Ensuring Lebanon’s safety against landslides
LAU engineering professor Grace Abou-Jaoude maps co-seismic landslide hazards, increasing scientific knowledge about areas prone to natural disasters.
Lebanon’s rugged topography and location in a zone of relatively high seismic activity makes the country vulnerable to earthquakes and landslides. Identifying vulnerable terrain is therefore a priority for anyone concerned with public safety.
Research conducted by Grace Abou-Jaoude Estephan, assistant professor in the Department of Civil Engineering, has resulted in the first comprehensive mapping of co-seismic landslide hazards in Lebanon. Abou-Jaoude relied on topography, geology, and the concept of maximum seismic acceleration to develop maps delineating the areas prone to sliding during a major earthquake event on a national scale.
The maps — which can be downloaded for free and used as a guideline by public and private institutions — were made possible thanks to a $100,000 grant that Abou-Jaoude received in 2012 under the umbrella of the Partnerships for Enhanced Engagement in Research (PEER) Program, developed jointly by the National Science Foundation and USAID. Abou-Jaoude’s research team collaborated with Chadi Abdallah, a senior researcher at the remote sensing unit at the National Council for Scientific Research (CNRS) who contributed with information on landslide occurrences across Lebanon.
In addition to developing and testing new methods of assessing the risk of earthquake-induced landslides, the project raised awareness of the urgent need to address such hazards in Lebanon and the associated consequences in terms of human loss and infrastructure damage. The results were presented to government officials, academic institutions and engineering professionals at a workshop held in March 2015.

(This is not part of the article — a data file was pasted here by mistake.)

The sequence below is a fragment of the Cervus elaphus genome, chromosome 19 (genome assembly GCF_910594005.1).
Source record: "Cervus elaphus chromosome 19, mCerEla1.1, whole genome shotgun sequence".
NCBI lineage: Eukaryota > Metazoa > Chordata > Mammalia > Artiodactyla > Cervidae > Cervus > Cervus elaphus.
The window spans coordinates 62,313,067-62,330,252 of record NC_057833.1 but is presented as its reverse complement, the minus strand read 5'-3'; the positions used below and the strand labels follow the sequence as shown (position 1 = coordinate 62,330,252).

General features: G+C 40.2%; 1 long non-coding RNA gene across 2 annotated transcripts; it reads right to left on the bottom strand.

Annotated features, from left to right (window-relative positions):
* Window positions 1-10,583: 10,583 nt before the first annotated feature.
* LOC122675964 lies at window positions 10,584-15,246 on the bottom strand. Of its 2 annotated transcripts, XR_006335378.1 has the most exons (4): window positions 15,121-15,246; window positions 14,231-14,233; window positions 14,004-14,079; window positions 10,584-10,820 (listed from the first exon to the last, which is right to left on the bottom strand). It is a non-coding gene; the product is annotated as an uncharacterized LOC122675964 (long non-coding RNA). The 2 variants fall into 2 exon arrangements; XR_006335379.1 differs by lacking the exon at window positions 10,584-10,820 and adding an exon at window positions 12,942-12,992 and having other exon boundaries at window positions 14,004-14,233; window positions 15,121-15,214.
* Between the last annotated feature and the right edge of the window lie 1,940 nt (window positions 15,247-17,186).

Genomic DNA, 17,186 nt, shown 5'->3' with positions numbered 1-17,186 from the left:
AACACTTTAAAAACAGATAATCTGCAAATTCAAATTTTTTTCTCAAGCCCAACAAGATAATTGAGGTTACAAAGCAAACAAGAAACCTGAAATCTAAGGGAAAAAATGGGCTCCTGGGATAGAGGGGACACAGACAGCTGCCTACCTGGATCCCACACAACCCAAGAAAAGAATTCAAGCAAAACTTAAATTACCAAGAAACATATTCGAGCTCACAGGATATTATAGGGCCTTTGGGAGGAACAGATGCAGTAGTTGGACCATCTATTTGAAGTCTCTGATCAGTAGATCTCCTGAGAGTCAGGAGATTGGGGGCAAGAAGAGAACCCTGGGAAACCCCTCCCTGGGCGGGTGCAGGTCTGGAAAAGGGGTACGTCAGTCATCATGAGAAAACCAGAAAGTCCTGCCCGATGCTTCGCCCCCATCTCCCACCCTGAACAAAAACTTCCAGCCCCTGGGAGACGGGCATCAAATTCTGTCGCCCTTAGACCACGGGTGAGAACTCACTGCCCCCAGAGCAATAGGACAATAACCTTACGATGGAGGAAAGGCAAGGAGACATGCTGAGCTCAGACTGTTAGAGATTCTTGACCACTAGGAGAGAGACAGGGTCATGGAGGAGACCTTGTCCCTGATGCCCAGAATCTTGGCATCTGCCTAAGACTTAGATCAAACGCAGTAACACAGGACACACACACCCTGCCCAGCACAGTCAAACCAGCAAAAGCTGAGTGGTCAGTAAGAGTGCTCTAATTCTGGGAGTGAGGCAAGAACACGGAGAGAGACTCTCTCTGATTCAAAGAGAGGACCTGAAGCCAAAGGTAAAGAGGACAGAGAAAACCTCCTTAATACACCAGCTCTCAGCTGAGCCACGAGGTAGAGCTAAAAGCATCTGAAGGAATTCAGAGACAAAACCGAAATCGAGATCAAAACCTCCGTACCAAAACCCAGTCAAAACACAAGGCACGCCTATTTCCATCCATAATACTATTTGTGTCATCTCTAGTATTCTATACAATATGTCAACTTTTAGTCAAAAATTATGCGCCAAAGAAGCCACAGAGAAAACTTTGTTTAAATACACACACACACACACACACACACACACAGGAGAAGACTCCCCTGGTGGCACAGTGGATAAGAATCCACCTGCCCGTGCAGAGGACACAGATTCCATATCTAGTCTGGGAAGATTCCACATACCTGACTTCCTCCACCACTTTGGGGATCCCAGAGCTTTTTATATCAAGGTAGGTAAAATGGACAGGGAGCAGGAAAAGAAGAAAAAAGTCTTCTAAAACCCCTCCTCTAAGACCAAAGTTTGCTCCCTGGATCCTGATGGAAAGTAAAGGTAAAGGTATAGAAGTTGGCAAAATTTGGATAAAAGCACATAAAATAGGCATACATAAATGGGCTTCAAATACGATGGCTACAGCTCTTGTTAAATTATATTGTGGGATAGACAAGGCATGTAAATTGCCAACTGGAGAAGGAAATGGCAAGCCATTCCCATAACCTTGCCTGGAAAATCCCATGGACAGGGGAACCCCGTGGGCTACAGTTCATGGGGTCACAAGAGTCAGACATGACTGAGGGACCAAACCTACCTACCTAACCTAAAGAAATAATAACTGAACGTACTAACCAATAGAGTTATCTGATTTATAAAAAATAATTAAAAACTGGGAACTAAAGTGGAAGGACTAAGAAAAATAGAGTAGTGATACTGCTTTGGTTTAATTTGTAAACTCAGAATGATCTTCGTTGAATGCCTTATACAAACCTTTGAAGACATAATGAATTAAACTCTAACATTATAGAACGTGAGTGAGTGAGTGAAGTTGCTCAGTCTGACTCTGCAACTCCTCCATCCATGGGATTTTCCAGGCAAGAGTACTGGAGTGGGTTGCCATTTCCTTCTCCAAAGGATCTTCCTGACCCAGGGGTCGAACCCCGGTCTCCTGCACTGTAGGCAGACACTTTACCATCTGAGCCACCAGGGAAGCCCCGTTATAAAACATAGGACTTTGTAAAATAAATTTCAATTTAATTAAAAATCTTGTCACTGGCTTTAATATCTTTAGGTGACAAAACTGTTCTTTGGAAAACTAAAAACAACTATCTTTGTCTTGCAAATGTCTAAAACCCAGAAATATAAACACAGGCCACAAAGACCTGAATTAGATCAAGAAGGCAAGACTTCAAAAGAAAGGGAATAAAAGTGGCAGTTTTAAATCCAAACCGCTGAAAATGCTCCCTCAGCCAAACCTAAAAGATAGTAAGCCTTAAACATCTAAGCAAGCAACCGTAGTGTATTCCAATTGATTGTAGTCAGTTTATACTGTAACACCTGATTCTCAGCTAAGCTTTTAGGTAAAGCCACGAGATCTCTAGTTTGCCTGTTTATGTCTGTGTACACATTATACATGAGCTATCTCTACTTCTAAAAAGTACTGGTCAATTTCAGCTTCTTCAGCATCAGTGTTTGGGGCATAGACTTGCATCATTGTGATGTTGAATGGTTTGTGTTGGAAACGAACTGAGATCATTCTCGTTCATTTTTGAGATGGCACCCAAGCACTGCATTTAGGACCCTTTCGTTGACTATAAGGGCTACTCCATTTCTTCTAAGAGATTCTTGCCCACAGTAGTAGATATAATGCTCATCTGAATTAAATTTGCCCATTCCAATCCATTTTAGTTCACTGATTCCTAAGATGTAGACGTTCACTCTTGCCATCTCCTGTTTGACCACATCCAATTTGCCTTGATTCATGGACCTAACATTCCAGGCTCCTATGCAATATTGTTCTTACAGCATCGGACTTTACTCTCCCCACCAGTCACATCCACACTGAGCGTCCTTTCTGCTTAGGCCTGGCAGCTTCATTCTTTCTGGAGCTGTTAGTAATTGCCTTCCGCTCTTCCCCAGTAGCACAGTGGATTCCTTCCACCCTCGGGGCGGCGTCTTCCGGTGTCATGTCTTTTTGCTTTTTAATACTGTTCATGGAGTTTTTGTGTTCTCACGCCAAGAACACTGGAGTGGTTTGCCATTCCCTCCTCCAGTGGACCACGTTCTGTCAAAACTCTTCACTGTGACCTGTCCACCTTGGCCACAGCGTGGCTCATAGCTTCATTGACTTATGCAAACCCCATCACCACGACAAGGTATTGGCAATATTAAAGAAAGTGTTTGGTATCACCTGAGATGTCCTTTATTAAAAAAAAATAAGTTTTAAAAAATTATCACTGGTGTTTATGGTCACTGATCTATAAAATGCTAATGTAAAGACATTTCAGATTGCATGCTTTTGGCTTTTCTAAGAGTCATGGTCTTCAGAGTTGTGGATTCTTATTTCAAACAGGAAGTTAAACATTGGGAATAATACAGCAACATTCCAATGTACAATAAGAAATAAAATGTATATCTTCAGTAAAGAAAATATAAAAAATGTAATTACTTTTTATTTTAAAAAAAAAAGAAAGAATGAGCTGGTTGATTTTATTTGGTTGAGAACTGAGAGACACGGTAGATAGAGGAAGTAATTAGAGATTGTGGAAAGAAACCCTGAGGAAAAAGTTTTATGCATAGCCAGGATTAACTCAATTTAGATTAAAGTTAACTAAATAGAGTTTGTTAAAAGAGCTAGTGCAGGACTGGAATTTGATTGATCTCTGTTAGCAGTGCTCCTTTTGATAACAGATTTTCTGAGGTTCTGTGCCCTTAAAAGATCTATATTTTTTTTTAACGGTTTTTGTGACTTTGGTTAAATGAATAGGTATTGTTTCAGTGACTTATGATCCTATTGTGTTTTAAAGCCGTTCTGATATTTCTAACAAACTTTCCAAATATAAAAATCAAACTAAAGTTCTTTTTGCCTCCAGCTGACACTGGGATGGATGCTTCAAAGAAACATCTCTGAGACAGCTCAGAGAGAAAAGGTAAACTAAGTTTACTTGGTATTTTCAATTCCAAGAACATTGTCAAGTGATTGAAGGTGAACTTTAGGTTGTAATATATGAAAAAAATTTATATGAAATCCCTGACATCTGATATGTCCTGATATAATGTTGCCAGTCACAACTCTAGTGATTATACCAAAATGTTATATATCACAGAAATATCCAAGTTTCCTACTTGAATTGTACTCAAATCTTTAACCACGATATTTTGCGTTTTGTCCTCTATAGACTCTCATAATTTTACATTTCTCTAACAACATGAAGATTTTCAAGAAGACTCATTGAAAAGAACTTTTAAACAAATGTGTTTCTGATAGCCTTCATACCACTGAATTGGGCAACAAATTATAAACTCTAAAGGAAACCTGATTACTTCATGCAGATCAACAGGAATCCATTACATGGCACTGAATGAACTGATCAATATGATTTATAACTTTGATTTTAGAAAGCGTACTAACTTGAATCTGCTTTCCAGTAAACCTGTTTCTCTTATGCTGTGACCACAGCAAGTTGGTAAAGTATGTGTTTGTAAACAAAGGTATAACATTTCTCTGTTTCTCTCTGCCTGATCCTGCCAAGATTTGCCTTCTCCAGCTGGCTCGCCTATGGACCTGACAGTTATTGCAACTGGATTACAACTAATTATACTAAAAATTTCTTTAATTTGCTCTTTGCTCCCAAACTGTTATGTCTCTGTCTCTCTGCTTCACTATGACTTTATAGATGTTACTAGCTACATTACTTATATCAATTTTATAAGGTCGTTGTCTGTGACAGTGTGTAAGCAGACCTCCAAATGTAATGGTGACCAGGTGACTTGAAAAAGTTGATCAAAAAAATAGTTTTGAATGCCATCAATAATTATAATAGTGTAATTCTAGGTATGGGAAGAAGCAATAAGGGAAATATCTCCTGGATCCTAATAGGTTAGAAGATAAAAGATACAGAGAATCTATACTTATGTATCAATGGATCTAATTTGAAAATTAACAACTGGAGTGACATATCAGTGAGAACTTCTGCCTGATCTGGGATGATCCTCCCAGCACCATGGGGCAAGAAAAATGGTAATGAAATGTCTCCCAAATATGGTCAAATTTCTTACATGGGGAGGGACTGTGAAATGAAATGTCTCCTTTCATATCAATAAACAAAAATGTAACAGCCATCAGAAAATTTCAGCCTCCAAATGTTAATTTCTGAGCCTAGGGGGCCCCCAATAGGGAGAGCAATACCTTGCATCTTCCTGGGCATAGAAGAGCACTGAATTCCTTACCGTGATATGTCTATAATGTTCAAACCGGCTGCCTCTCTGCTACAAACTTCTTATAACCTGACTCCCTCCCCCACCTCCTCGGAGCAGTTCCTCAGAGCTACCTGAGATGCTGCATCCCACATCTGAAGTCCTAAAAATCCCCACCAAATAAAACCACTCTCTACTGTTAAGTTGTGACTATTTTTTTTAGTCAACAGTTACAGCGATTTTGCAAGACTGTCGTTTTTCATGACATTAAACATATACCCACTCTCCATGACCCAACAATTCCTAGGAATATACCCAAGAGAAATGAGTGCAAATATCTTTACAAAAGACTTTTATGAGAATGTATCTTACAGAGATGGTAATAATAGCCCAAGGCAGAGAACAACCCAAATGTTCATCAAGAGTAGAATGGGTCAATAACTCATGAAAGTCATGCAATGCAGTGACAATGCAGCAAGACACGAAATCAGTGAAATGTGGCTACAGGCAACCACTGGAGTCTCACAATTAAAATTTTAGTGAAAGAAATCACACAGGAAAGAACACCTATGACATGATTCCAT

Ata Richard Elias, a geophysicist and assistant professor at the Geology department of AUB who took part in the workshop, voiced his appreciation of Abou-Jaoude’s research. “No one before has attempted to approach this hazard with such a detailed scientific method that could be applied at the scale of Lebanon and in a complementary way with the geology of the country,” he said. “The outcomes of this research will greatly improve the understanding of the evolution of the geology of Lebanon and its landscapes, as well as mitigate the landslide hazard and risk in the future. This will help fill a major gap we were facing so far.”
In August 2015, Abou-Jaoude and her team were granted a new PEER award ($76,000) to take the research to the risk assessment level. The aim is to develop comprehensive landslide risk index maps that identify areas in Lebanon with high risks of human loss and infrastructure damage associated with rainfall and earthquake induced landslide failures.
Several undergraduate LAU Civil Engineering students participated in the team effort. For example, recent graduate Angela Saade assisted in the final tasks of the project and actively participated in the dissemination workshop. “In the classroom the data is a given, while when you conduct research every information has to be questioned and verified,” says Saade, who graduated last fall. “This taught me to be persistent and to ask the right questions. I also gained technical skills for writing effective research papers.”
According to Abou-Jaoude, in addition to the obvious benefits for Lebanon, the risk-based methods adopted and developed in this work will be applicable globally to the mapping of geologic hazards worldwide. “We aim to help in building a resilient society by mitigating the impact of natural disasters,” she says. “Proper planning will prevent them from wiping out decades of development initiatives and prevent many households from plunging back into poverty.”
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